“If I can play my whole career here, I would,” Hopkins said.“I love this place. This organization took a chance on drafting me. You have to look at that…. I love this organization. I love the fans here. I’ll never forget after we went 2-14 (2013), I don’t recall too many fans bailing out on us. It speaks a lot about this city and who they are.”

If the hold out somehow carries into the regular season, the Texans will be relying on several rookies to step up. As Roster Resource shows, Cecil Shorts III will presumably slot in as the team’s top wideout, followed by first-rounder Will Fuller and third-rounder Braxton Miller.

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12 comments on “Texans’ DeAndre Hopkins To Hold Out

  1. Unhappy with your contract??? Shouldn’t have signed the darn thing then!!!

    • json-api

      It’s a rookie contract players don’t have too much of a say when it comes to rookie contracts.

    • json-api

      Considering rookie contracts are based on a scale system with little bargaining power on the side of the rookie, your comment does not make much sense.

    • planetsabc

      It’s a rookie deal, they have mostly slotted value, it doesn’t really work like that

  2. The players association really needs to address holdouts.

  3. TDKnies

    Why isn’t the 5th year option worth more? I don’t know the formula for it but I assumed it would be in the ballpark of just a bit less than his per year FA value. $8 mil for a top flight receiver isn’t even close, so is it based on where he was picked in the first round?

    • TDKnies

      Let me try to phrase that better:

      I thought the purpose of the 5th year option was to retain control of a first round rookie that turned out to be pretty good, and also to pay them like they’re really good to make it fair that the player’s free agency is delayed one year in a way they had no control over.

      In this scenario, the team is retaining control of a good first round player, but the player might not even crack the top 15 for 2017-2018 WR salaries.

      • Dallas Robinson

        For a player like Hopkins who was chosen outside the top-10, the fifth-year option figure is the average of the third through 25th top salaries at his position.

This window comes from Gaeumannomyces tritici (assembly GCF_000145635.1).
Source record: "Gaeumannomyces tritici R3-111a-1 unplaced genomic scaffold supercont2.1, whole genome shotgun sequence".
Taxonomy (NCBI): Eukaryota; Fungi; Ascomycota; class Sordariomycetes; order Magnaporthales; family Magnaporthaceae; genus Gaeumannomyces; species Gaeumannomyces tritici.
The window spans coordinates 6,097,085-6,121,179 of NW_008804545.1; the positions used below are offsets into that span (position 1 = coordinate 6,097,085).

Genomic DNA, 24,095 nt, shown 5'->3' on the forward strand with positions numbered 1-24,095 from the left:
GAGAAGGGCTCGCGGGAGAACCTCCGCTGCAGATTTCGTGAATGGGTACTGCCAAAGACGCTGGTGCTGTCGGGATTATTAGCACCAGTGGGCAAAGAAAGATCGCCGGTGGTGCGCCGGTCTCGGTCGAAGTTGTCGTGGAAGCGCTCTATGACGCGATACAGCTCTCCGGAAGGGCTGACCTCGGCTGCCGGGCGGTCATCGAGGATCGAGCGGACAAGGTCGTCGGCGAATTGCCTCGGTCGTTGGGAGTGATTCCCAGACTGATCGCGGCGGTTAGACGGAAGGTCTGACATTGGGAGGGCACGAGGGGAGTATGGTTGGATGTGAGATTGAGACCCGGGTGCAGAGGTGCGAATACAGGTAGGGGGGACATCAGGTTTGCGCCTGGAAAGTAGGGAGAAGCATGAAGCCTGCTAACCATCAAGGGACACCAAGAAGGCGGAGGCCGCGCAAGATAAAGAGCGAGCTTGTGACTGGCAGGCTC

• TDKnies


  4. Astros_fan_84

    I think there’s some middle ground here. Hopkins is clearly an elite caliber player, but he’s also two years from free agency. The Texans should offer him a team friendly deal. Hopkins would be set for life and the Texans would have a top WR for a long time.

    If Hopkins want free agent value, however, then this is going to be an ugly fight that he shouldn’t win.

  5. Bill Huddleston

    The Players were tired of rookies drafted high making more money than veterans that were drafted lower and then flopping in the NFL. That is why they have a pay scale for the rookies for the first years. If they pan out they can make a lot of money.

  6. Danthemilwfan

    The way the NFL contracts work need to change. Non gurenteed money not only means the players can get cut when they start to get hurt/older but because of that it causes players to demand more money/and many times get more then they deserve. He wants a pay raise/extension. They would love to give an x extension I would guess but he wants y because there are no guarantees. If it were all guaranteed he’s probably take x amount of money for the longevity of the contract. He’d take 10 mil a year for 4 years guaranteed but because it’s not he wants 15 mil a year and that’s where the problem lies. Full contract guarantees should be on the table. Every player won’t get it but it would solve problems for situations like this.